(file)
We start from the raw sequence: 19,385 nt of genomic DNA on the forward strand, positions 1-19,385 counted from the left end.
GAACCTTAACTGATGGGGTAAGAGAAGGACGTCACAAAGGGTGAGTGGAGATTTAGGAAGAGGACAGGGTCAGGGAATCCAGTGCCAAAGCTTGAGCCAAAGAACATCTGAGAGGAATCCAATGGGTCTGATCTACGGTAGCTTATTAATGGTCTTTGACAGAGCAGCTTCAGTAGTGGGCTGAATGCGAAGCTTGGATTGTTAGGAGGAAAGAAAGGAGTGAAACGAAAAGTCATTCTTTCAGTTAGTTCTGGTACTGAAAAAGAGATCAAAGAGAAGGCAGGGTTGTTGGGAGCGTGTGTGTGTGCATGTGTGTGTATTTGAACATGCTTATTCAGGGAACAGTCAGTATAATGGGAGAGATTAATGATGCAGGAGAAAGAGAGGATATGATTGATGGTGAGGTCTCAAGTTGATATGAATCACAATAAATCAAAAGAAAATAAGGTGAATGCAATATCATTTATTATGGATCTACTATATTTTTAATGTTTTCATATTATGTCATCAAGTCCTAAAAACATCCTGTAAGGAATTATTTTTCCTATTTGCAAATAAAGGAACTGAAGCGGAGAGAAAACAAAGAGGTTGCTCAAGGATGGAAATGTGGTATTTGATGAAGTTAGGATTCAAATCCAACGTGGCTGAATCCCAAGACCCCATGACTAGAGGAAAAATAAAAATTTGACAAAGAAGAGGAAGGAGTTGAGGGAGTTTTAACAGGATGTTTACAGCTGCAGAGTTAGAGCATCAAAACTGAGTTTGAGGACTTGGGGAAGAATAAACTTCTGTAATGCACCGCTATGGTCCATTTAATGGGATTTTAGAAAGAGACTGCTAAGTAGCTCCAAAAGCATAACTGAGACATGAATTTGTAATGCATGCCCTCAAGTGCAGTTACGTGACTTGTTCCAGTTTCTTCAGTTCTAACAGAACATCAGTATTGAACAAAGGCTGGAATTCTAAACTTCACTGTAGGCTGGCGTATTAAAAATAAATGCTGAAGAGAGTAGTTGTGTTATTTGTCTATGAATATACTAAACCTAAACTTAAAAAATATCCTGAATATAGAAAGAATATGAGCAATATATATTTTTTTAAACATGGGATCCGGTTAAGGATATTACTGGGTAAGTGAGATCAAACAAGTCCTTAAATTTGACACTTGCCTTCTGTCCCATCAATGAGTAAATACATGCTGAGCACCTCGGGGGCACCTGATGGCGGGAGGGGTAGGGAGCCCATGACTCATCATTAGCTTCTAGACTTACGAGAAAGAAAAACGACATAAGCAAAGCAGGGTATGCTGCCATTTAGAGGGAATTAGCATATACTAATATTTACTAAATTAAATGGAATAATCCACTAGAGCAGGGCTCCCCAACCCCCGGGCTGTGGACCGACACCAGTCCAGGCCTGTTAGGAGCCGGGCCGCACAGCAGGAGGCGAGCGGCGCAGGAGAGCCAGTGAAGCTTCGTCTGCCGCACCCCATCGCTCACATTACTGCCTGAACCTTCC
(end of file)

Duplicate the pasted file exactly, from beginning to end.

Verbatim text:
We start from the raw sequence: 19,385 nt of genomic DNA on the forward strand, positions 1-19,385 counted from the left end.
GAACCTTAACTGATGGGGTAAGAGAAGGACGTCACAAAGGGTGAGTGGAGATTTAGGAAGAGGACAGGGTCAGGGAATCCAGTGCCAAAGCTTGAGCCAAAGAACATCTGAGAGGAATCCAATGGGTCTGATCTACGGTAGCTTATTAATGGTCTTTGACAGAGCAGCTTCAGTAGTGGGCTGAATGCGAAGCTTGGATTGTTAGGAGGAAAGAAAGGAGTGAAACGAAAAGTCATTCTTTCAGTTAGTTCTGGTACTGAAAAAGAGATCAAAGAGAAGGCAGGGTTGTTGGGAGCGTGTGTGTGTGCATGTGTGTGTATTTGAACATGCTTATTCAGGGAACAGTCAGTATAATGGGAGAGATTAATGATGCAGGAGAAAGAGAGGATATGATTGATGGTGAGGTCTCAAGTTGATATGAATCACAATAAATCAAAAGAAAATAAGGTGAATGCAATATCATTTATTATGGATCTACTATATTTTTAATGTTTTCATATTATGTCATCAAGTCCTAAAAACATCCTGTAAGGAATTATTTTTCCTATTTGCAAATAAAGGAACTGAAGCGGAGAGAAAACAAAGAGGTTGCTCAAGGATGGAAATGTGGTATTTGATGAAGTTAGGATTCAAATCCAACGTGGCTGAATCCCAAGACCCCATGACTAGAGGAAAAATAAAAATTTGACAAAGAAGAGGAAGGAGTTGAGGGAGTTTTAACAGGATGTTTACAGCTGCAGAGTTAGAGCATCAAAACTGAGTTTGAGGACTTGGGGAAGAATAAACTTCTGTAATGCACCGCTATGGTCCATTTAATGGGATTTTAGAAAGAGACTGCTAAGTAGCTCCAAAAGCATAACTGAGACATGAATTTGTAATGCATGCCCTCAAGTGCAGTTACGTGACTTGTTCCAGTTTCTTCAGTTCTAACAGAACATCAGTATTGAACAAAGGCTGGAATTCTAAACTTCACTGTAGGCTGGCGTATTAAAAATAAATGCTGAAGAGAGTAGTTGTGTTATTTGTCTATGAATATACTAAACCTAAACTTAAAAAATATCCTGAATATAGAAAGAATATGAGCAATATATATTTTTTTAAACATGGGATCCGGTTAAGGATATTACTGGGTAAGTGAGATCAAACAAGTCCTTAAATTTGACACTTGCCTTCTGTCCCATCAATGAGTAAATACATGCTGAGCACCTCGGGGGCACCTGATGGCGGGAGGGGTAGGGAGCCCATGACTCATCATTAGCTTCTAGACTTACGAGAAAGAAAAACGACATAAGCAAAGCAGGGTATGCTGCCATTTAGAGGGAATTAGCATATACTAATATTTACTAAATTAAATGGAATAATCCACTAGAGCAGGGCTCCCCAACCCCCGGGCTGTGGACCGACACCAGTCCAGGCCTGTTAGGAGCCGGGCCGCACAGCAGGAGGCGAGCGGCGCAGGAGAGCCAGTGAAGCTTCGTCTGCCGCACCCCATCGCTCACATTACTGCCTGAACCTTCC